This is Gold Fields Our history 1968-1983
The Kloof mine starts production, while a serious flood almost sees the end of West Driefontein.
The peaceful student uprising on 16 June 1976 sees 25,000 school children take to the streets to protest the mandatory teaching of Afrikaans in their schools. They are met with fierce police brutality and many are injured and killed. South Africa faces widespread international condemnation and foreign multinationals start to withdraw from the country.
West Driefontein becomes the largest gold producer ever. A price increase from US$36 per ounce in 1970 to US$613 per ounce in 1979 sees Gold Fields South Africa’s earnings rise by 1,100% over the same period.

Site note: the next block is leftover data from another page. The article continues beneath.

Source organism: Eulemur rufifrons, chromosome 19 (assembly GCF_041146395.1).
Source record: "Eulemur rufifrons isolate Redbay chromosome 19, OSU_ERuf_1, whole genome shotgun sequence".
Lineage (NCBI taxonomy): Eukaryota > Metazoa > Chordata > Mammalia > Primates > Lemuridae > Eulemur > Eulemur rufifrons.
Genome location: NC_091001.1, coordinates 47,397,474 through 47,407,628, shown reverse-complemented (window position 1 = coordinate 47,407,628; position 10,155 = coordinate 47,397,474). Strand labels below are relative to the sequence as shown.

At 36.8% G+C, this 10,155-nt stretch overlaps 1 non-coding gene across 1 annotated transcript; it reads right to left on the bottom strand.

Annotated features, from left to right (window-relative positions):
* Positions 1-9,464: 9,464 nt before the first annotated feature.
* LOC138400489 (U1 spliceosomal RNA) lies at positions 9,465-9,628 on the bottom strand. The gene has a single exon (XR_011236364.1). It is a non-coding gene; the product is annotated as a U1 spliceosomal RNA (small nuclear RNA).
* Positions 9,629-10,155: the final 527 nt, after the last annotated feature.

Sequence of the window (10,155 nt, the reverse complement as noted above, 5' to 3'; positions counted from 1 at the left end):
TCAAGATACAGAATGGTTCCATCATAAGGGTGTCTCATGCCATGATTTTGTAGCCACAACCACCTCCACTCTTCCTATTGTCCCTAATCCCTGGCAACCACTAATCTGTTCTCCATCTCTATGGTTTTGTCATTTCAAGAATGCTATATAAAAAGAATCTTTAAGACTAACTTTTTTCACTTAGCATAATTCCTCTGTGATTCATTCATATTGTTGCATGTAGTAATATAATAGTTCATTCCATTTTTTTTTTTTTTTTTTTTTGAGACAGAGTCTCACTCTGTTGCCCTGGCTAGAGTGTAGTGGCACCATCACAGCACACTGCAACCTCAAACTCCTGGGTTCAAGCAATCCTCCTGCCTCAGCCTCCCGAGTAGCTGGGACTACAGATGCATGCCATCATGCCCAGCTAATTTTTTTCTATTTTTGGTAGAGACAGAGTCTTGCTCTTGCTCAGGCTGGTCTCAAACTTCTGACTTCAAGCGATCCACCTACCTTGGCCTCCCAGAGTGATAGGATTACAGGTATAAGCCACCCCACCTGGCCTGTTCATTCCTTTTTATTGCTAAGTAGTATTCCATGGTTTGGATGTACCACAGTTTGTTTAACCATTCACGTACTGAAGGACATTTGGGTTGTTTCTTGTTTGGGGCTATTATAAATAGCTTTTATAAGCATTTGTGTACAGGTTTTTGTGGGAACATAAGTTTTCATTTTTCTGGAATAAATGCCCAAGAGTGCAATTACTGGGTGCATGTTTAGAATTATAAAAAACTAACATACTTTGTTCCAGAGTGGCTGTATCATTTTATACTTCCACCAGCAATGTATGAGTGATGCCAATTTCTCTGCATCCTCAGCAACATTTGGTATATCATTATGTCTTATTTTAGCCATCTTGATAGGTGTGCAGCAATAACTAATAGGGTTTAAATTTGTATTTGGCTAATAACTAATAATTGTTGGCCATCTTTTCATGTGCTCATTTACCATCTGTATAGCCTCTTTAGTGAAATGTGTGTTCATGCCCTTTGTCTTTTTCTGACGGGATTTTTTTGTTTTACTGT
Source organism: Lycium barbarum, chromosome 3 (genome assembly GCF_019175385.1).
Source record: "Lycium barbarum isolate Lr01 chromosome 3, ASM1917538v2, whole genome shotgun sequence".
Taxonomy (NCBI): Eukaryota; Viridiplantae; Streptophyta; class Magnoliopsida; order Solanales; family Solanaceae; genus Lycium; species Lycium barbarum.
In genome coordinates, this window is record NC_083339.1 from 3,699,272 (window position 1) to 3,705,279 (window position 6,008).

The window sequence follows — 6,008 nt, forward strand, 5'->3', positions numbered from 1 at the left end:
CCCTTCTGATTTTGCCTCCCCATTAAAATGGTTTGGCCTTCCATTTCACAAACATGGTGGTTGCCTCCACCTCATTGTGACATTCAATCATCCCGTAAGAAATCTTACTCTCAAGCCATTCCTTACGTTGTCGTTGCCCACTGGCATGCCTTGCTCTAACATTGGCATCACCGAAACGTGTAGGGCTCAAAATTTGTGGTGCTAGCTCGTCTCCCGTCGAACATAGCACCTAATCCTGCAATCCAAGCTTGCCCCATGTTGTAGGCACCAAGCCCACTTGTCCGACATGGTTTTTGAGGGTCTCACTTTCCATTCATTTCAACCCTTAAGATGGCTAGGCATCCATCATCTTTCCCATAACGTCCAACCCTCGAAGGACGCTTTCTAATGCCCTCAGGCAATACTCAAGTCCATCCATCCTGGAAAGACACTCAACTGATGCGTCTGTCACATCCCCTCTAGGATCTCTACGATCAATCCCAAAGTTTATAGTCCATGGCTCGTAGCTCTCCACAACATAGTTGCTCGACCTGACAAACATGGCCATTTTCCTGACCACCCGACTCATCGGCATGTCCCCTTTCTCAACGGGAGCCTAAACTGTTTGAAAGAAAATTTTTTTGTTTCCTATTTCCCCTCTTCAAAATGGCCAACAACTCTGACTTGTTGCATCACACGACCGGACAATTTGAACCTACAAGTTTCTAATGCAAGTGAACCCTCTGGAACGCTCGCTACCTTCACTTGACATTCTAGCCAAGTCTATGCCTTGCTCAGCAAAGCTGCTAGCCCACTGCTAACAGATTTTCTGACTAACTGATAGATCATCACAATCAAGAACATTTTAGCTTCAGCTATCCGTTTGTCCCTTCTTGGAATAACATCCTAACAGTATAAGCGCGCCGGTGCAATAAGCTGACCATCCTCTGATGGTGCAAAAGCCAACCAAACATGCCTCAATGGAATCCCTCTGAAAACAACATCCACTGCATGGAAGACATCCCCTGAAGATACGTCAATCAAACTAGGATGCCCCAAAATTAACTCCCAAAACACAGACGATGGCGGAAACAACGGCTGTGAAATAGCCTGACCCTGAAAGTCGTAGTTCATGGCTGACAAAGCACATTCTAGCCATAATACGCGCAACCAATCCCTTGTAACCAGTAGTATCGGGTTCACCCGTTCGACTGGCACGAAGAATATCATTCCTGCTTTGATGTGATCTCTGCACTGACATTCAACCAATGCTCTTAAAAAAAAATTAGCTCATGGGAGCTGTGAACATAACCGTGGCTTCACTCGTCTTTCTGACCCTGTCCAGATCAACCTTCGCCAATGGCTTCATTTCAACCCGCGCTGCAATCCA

Gold Fields South Africa diversifies into zinc and tin, while Harry Oppenheimer of Anglo American acquires 29,9% of Consolidated Gold Fields shares on the London Stock Exchange.
West and East Driefontein merge to become Driefontein Consolidated – the largest and lowest-cost gold mining company in the world, in which Gold Fields South Africa has a 38% stake. The Gold Fields Foundation is established and the company is a founding member of the Small Business Development Corporation, aimed at assisting black entrepreneurship and small businesses.
The Chamber of Mines recognises the right of the National Union of Miners to represent black mineworkers (who constitute the overwhelming majority of mineworkers), following disturbances that resulted in the death of 10 people.